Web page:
Over the past decade, the English-speaking world has witnessed a series of relentless attacks on school education, in particular the perceived state of English literacy levels amongst school-aged children, and the alleged lamentable standards of teaching methods contributing to this outcome. While there have also been concerted efforts to resist such a discourse, Australia’s print media have tended to highlight the viewpoints put forward by neoliberal education critics. This chapter will examine some of the main arguments and counterarguments that have been proposed during these very public ‘wars of the words’ in Australia in the light of the development of a National Curriculum. Indeed, such ‘wars’ could be interpreted as being both necessary and inevitable precursors to the definition and establishment of a national curriculum in English. This chapter will also explore the role of the media in mediating, weighting, ordering and privileging particular positions when reporting these debates.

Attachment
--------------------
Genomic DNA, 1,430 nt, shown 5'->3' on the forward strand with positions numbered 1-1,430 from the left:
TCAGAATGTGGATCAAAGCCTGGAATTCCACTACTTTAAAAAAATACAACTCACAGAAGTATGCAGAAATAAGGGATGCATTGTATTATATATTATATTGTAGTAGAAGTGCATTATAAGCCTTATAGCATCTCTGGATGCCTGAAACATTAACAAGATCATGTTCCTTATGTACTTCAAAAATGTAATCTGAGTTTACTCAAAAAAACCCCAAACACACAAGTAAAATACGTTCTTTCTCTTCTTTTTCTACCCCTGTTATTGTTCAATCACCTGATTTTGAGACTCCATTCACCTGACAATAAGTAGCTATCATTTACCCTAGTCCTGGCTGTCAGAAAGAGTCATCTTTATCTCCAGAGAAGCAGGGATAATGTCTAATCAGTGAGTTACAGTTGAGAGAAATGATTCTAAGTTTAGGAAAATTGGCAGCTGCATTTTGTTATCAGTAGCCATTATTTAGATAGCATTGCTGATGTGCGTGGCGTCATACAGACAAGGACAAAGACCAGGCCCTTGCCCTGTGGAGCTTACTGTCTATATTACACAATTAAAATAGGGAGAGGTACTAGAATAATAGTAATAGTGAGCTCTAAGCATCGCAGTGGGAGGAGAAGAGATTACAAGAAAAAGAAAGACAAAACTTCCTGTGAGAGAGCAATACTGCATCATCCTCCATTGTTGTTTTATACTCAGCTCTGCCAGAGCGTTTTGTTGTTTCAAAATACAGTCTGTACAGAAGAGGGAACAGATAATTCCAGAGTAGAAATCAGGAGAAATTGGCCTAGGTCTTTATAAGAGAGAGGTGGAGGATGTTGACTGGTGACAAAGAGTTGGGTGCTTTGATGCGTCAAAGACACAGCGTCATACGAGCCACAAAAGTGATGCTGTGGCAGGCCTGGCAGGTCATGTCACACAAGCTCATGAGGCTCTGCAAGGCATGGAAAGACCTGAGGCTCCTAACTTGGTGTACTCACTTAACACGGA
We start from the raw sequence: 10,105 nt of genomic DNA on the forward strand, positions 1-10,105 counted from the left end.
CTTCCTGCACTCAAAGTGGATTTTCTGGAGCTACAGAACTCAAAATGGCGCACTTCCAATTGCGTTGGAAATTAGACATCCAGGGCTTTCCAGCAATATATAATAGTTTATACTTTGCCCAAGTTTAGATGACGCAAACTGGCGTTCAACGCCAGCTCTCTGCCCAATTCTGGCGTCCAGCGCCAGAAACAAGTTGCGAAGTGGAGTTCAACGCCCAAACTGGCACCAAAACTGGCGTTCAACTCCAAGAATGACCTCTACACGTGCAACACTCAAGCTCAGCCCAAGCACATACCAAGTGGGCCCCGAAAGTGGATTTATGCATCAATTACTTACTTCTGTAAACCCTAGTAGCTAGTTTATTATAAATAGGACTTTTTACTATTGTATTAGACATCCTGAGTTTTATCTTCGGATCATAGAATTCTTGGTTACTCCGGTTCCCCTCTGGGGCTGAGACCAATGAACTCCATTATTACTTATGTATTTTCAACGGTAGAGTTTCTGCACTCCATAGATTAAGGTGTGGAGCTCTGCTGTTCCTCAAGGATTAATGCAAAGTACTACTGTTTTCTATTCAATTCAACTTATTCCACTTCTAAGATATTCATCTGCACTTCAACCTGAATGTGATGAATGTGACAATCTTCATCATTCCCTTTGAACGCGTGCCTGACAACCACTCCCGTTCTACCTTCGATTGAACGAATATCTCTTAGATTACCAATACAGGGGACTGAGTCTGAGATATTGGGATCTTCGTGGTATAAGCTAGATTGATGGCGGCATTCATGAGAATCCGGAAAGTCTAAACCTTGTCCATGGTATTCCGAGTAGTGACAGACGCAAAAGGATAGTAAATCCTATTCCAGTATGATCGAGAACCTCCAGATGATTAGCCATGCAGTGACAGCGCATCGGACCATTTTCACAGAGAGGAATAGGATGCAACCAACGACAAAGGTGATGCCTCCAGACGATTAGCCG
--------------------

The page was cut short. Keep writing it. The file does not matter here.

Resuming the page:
Durrant, C. (2012). Whispering to the hippopotamus about the 'Literacy Boomerang': Literacy wars and rumours of wars. B. Down, J. Smyth. Critical Voices in Teacher Education 185-195. The Netherlands: Springer Science and Business Media. Retrieved from http://dx.doi.org/10.1007/978-94-007-3974-1_13
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